Tuesday, 3 March 2015

On Line Booking

Baywater Massage now has On Line Booking.

Just like buying movie tickets, ordering groceries or filing your taxes, you can now book Massage Therapy at Bayswater on the web.

Getting started is this easy:

1) Follow this link to Mindbody, our on line booking server

2) Click the 'search' button on the bottom of the page

3) Click the word 'book' next to the first available appointment.

4) A log-in page will pop up;
a) if you're a regular patient of ours, you will have already received an email from us with your user name and password, enter them under 'been here before' and click 'log in'.
b) if you don't have a password, enter your first and last name under 'new to our site', click 'next' and complete the account form.

5) Once you're in the system, some of you may see a window asking for credit card information. Fill it in if you want us to have that information on file, but you don't have to. If you'd rather keep that private, check the box 'Do Not Alert Me Again' and click 'Ignore'.

6) Now you're ready to book your appointment. Click the Appointments tab at the top of the page to take you back to the start page.

7) Select your preferred treatment, (30 min, 45 min, 60 min, etc.), therapist, day and time and click 'search'.
(Currently, while we're testing this new system, only two RMTs - Peter Roach and Dave Campbell - are available to book on line. All Bayswater RMTs are still reachable via phone and email).

8) Once you've completed your booking, a confirmation email will be sent.

9) You can always go back to the site to cancel or change your appointment.

10) And you're done!

Remember, this is a new tool to help make your booking experience as easy as we can. It does not replace the phone, or email or whatever other method you've used in the past to connect with Bayswater Neuromuscular. If you're more comfortable contacting us the way you always have, that won't change.

That being said, we encourage you to try it out and see what you think. If you have any questions or feedback (positive or constructive) we look forward to hearing from you.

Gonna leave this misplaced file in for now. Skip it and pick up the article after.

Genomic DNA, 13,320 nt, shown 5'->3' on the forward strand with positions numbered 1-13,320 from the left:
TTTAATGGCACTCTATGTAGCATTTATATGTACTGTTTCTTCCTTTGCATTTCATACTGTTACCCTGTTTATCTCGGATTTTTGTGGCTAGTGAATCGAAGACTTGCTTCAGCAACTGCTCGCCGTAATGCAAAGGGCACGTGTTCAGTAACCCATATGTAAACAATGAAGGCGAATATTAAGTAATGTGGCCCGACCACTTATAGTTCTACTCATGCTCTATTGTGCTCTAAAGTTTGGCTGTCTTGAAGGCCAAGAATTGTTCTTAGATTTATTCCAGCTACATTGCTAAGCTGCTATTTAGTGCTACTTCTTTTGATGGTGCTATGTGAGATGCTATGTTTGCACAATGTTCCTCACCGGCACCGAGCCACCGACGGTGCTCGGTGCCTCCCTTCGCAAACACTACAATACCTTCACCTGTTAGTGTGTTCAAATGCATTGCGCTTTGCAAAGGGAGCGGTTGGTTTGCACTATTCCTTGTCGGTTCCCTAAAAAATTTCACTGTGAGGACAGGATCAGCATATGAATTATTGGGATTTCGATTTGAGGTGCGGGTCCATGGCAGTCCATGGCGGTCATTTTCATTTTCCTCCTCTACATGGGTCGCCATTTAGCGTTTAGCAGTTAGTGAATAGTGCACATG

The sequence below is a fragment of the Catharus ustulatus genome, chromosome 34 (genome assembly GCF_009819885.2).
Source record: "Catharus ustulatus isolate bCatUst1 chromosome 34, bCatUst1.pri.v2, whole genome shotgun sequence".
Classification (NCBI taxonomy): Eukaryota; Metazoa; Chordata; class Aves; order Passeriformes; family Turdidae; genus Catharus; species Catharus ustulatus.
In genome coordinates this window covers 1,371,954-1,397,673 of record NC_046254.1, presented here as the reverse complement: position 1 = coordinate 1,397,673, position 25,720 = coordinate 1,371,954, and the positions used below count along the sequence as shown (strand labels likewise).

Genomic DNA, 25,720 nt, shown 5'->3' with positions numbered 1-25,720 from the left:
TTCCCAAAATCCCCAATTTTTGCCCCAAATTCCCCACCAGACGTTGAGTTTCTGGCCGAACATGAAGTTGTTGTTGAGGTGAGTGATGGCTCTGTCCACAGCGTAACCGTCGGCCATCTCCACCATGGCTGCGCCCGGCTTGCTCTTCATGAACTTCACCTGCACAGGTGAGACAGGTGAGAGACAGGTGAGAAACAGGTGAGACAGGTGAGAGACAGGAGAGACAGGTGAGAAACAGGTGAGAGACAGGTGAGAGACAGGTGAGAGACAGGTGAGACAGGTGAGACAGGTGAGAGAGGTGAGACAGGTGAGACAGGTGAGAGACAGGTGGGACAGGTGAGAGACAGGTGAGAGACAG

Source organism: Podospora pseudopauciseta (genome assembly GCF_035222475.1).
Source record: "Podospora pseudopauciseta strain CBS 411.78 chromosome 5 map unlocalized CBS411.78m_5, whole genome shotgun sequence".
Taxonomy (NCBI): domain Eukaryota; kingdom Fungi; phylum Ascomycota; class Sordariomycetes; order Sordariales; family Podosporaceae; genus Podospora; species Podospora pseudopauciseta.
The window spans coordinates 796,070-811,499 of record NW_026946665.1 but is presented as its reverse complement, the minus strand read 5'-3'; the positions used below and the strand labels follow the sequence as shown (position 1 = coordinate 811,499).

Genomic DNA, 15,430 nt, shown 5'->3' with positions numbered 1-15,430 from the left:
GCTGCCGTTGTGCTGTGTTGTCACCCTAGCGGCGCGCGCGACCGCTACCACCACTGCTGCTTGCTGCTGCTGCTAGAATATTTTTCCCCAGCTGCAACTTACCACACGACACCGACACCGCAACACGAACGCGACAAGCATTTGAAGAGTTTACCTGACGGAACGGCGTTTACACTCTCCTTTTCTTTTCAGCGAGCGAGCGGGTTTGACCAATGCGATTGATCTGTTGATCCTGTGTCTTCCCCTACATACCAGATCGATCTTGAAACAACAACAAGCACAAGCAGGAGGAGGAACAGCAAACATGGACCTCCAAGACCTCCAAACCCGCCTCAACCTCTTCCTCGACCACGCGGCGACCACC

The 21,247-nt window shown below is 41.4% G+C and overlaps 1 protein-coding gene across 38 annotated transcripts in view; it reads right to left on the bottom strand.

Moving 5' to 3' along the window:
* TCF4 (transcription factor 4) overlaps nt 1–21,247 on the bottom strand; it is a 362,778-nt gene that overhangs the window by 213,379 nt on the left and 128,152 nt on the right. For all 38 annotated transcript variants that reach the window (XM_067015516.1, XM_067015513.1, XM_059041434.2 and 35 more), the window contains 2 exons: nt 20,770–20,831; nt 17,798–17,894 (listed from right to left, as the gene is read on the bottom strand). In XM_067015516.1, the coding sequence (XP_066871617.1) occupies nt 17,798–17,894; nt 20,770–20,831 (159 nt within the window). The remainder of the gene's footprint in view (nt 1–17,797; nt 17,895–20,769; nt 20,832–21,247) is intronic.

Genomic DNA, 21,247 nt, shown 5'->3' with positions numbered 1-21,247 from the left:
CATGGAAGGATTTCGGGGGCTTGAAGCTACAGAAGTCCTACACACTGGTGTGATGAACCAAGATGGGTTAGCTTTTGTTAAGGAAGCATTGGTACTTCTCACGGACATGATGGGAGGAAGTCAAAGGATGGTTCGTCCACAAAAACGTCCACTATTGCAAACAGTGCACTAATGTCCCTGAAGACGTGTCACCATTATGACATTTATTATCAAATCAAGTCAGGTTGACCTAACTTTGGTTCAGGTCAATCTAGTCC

Wednesday, 20 March 2013

New Equity Extended Medical Benefits

I see a lot of actors in my practice, most of whom are members of Equity, The Canadian Actors Equity Association (CAEA). Recent changes to the Equity extended medical benefits package will have an impact on coverage for massage therapy.

On-Contract coverage stays the same (mostly)

When you're working:
  • You're still reimbursed up to $600 per year
  • Treatment can start any time during the life of the contract and up to one week after the show closes.
  • Coverage continues for 3 months after the contract ends (max 6 visits).
  • You don't need a doctor's referral; just submit your receipts with the official paramedical claim form.
What's new is a 15% co-pay for Premium Levels 1-3 (you'll get back $85 for every $100 you claim.) There is no co-pay for Level 4.

Massage Therapy now covered year round.

When you're not working (as long as you've had at least eight (8) weeks of work last year on Levels 2, 3, 4), you're covered year-round for massage therapy with a 50% co-pay.

Check your insurance premium tax receipt for 2012. It will your clarify your eligibility for year-round coverage in 2013.